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  • Marcus J. Hopkins

HIV in Appalachia: A Tale of Syndemics


By: Marcus J. Hopkins December 1st, 2022


On World AIDS Day 2022, the Appalachian Learning Initiative (APPLI, pronounced like "apply") is highlighting HIV in the Appalachian Region.


The first thing to understand about the HIV epidemic in Appalachia is that the region faces two different epidemics with two separate modes of transmission:

  1. HIV transmissions that occur primarily via sexual modes of transmission.

  2. HIV transmissions that occur as a result of Injection Drug Use (IDU).

The vast majority of new HIV diagnoses in Appalachia occur via sexual transmission—particularly in Men who have Sex with Men (MSM)—and five of the ten states with the highest rates of new HIV diagnoses in the United States in 2019 were Appalachian states (Centers for Disease Control and Prevention, 2022):

  • #2 - Georgia (23.1 new diagnoses per 100k residents)

  • #6 - Mississippi (16.0)

  • #7 - Maryland (15.2)

  • #9 - South Carolina (13.2)

  • #10 - North Carolina (13.1)


Rates of transmission in 2019 in most of Appalachia's 423 counties and 8 independent Virginia cities are below the national rate of new HIV diagnoses of 9.2 (per 100k), with just 45 jurisdictions having rates higher than the national rate. The county with the highest incidence rate in 2019 was Cabell County, West Virginia, with a rate of 85.0 (per 100k) (CDC, 2021).


While Cabell County is an extreme outlier in terms of new HIV diagnoses, it serves as a bellwether for the rest of the state. In West Virginia, there is a very different epidemic unfolding.

  • In 2019, out of 156 newly reported HIV diagnoses, 92 (59%) reported IDU as the primary risk category.

  • Comparatively, in 2020—despite a decrease of two-thirds in the number of HIV tests administered, West Virginia still identified 139 new cases, of which 110 (79.1%) reported IDU as the primary risk category (West Virginia Department of Health & Human Resources, 2022).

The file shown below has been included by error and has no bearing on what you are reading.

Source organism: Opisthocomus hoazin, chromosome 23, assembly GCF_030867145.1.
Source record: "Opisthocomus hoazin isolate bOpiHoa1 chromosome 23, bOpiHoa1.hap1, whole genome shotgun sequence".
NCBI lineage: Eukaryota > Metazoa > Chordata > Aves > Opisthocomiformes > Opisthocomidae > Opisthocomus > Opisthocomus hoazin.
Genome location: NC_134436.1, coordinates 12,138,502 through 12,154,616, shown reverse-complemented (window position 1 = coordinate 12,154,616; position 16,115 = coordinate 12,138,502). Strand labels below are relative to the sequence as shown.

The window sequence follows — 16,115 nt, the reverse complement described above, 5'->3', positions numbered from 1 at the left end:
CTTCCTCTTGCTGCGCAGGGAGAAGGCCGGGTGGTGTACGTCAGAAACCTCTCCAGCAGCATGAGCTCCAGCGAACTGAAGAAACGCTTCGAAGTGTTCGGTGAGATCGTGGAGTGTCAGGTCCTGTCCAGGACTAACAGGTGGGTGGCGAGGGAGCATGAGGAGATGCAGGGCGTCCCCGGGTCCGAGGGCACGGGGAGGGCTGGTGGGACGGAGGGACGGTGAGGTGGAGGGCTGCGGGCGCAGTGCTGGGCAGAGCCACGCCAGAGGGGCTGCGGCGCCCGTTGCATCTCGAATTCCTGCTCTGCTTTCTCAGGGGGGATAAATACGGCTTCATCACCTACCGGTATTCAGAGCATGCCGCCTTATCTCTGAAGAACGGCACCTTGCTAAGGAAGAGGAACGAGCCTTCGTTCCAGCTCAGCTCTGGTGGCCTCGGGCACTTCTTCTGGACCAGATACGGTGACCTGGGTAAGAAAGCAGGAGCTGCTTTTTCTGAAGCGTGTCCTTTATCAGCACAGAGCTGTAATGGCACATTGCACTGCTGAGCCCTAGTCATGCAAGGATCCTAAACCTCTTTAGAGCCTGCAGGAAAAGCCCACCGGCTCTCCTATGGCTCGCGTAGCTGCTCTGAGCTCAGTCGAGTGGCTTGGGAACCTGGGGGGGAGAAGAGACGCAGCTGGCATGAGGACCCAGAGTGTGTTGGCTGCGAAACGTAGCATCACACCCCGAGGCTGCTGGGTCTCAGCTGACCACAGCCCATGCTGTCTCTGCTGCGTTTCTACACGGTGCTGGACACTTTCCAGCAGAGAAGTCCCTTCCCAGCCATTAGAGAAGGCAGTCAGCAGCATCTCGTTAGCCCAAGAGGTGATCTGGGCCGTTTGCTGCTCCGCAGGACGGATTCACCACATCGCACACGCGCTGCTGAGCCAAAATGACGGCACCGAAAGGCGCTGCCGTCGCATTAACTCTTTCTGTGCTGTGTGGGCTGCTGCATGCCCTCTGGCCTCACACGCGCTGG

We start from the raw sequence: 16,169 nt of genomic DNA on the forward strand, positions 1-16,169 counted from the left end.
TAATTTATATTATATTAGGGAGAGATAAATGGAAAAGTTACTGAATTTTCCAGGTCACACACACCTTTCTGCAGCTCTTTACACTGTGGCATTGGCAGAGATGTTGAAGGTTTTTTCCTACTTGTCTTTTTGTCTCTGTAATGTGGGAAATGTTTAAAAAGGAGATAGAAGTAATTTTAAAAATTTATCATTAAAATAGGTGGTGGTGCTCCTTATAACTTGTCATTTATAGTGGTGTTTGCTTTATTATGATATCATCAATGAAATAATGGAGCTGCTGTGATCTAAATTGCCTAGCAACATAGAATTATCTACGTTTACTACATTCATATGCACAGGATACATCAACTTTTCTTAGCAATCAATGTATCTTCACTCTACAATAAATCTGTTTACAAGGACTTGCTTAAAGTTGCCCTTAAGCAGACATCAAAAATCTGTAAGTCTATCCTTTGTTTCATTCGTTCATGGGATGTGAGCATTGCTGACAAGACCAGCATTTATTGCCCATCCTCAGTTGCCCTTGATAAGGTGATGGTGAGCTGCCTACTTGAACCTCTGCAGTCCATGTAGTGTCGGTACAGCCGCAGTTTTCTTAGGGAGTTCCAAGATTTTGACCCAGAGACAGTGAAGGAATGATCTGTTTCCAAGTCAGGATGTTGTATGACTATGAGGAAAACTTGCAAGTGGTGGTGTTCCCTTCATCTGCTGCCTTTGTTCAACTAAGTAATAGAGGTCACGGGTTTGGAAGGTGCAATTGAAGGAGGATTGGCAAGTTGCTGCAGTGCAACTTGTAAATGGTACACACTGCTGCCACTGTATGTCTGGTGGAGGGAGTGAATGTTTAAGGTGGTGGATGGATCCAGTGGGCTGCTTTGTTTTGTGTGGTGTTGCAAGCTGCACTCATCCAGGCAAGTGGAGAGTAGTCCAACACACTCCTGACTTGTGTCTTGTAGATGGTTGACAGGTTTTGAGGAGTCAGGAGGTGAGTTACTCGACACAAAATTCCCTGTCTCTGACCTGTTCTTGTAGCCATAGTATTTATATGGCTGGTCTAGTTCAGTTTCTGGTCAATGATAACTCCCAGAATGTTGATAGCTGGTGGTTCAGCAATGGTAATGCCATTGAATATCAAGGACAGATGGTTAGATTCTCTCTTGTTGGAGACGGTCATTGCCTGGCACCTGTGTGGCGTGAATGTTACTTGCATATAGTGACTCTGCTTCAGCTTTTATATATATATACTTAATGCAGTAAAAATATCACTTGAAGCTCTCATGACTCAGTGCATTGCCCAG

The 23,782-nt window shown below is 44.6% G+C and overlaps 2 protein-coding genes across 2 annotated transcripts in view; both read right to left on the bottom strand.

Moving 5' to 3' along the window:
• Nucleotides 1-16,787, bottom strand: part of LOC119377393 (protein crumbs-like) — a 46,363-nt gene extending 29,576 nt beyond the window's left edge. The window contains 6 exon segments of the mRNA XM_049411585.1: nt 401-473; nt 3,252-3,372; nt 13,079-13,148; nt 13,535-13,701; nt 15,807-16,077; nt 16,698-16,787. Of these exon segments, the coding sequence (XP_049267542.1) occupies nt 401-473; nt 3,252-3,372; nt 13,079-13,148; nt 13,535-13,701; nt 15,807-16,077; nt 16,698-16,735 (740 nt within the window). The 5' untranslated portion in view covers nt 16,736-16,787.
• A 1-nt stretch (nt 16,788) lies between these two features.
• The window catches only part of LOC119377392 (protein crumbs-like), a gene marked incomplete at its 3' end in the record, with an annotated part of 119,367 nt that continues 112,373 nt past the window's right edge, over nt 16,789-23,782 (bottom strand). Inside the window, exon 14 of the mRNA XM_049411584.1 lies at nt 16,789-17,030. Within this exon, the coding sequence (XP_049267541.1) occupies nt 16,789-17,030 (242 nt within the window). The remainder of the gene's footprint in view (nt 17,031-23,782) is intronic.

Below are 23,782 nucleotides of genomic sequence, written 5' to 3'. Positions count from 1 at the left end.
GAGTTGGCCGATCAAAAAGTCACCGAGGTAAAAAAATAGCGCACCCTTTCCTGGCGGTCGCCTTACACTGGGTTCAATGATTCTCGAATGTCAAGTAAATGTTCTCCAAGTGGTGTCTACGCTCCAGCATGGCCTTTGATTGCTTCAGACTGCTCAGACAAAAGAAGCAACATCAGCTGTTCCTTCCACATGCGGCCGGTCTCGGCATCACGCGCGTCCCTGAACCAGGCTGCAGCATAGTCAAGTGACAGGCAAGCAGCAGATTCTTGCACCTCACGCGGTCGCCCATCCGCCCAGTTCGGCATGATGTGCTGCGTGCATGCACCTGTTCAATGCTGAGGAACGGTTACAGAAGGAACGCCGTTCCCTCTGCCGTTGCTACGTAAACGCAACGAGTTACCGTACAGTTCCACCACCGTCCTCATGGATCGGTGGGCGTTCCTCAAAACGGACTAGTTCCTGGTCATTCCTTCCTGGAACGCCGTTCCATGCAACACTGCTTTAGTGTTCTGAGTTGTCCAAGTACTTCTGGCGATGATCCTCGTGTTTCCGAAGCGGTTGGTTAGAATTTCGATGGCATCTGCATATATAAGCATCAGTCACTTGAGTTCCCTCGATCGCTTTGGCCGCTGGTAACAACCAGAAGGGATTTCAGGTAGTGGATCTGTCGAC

To put this into perspective, just 7% of all new HIV infections in the U.S. are the result of IDU.


Since 2018, West Virginia has been host to not one, but two separate HIV outbreaks in Cabell and Kanawha Counties. Both of these outbreaks are driven by IDU, but molecular surveillance has found them to be independent of one another, meaning that it isn't just one community of Persons Who Injection Drugs (PWIDs) crossing county lines, but two separate communities.


Efforts to combat the spread of HIV across the state have largely been led by community-based organizations and healthcare providers (including WV Health Right in Charleston, MP Health Right in Morgantown, and the Community Education Group based in Lost River, WV).


The county health departments in Kanawha and Cabell Counties have been doing exemplary work with what scant resources they've been allocated by state legislators and federal agencies, and the state Director of HIV Care and Prevent, Shawn Balleydier, has been instrumental in working to combat this epidemic, doing the work by personally going out and testing people for HIV alongside healthcare providers.



But, the story of living with HIV in Appalachia is about more than just rates of new diagnoses and modes of transmission; it is a story about the underlying absence of public health and social services infrastructures.


For those of us living with HIV in Appalachia—particularly in central and southern counties—accessing HIV testing, treatment, and supportive services is beset by geographic, financial, and stigma-related barriers:

  • We've faced a decade of rural hospital and clinic closures that have devastated access to testing and healthcare services

  • We've faced chronic underfunding of our public health infrastructures from state and federal legislators

  • We've endured decades of underfunded transportation infrastructure projects, both in terms of public transportation maintenance and expansion and in terms of private transportation options (e.g., road building, maintenance, and repair)

A key consideration to keep in mind, however, is that the barriers to accessing testing, care, and treatment are not the same in all parts of Appalachia. The circumstances in Alabama that hinder access to services may not be the same as those impacting West Virginians and Pennsylvanians. Just as Appalachia's topography varies from state to state, so too do the barriers and facilitators.


With that in mind, APPLI invites our readers to use the following widget to find HIV testing, services, and Pre-Exposure Prophylaxis (PrEP):



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